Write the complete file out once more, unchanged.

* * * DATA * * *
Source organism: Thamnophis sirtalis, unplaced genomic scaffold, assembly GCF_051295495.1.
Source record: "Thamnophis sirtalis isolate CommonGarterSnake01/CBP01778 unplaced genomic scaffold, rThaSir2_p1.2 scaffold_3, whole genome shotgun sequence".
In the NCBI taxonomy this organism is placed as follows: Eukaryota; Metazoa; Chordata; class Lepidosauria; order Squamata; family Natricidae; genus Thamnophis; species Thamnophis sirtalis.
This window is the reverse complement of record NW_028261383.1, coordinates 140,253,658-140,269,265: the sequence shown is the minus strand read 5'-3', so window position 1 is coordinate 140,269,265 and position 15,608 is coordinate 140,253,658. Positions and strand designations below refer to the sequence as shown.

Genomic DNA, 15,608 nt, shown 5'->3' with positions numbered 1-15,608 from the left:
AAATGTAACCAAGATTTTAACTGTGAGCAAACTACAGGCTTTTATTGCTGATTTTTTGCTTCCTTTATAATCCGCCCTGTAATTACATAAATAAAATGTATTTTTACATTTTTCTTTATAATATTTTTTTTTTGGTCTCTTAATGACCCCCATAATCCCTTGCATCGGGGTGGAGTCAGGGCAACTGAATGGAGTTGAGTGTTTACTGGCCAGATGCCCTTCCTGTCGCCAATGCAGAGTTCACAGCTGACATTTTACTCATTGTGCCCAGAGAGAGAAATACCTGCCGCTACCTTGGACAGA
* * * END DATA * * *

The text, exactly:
Source organism: Thamnophis sirtalis, unplaced genomic scaffold, assembly GCF_051295495.1.
Source record: "Thamnophis sirtalis isolate CommonGarterSnake01/CBP01778 unplaced genomic scaffold, rThaSir2_p1.2 scaffold_3, whole genome shotgun sequence".
In the NCBI taxonomy this organism is placed as follows: Eukaryota; Metazoa; Chordata; class Lepidosauria; order Squamata; family Natricidae; genus Thamnophis; species Thamnophis sirtalis.
This window is the reverse complement of record NW_028261383.1, coordinates 140,253,658-140,269,265: the sequence shown is the minus strand read 5'-3', so window position 1 is coordinate 140,269,265 and position 15,608 is coordinate 140,253,658. Positions and strand designations below refer to the sequence as shown.

Genomic DNA, 15,608 nt, shown 5'->3' with positions numbered 1-15,608 from the left:
AAATGTAACCAAGATTTTAACTGTGAGCAAACTACAGGCTTTTATTGCTGATTTTTTGCTTCCTTTATAATCCGCCCTGTAATTACATAAATAAAATGTATTTTTACATTTTTCTTTATAATATTTTTTTTTTGGTCTCTTAATGACCCCCATAATCCCTTGCATCGGGGTGGAGTCAGGGCAACTGAATGGAGTTGAGTGTTTACTGGCCAGATGCCCTTCCTGTCGCCAATGCAGAGTTCACAGCTGACATTTTACTCATTGTGCCCAGAGAGAGAAATACCTGCCGCTACCTTGGACAGA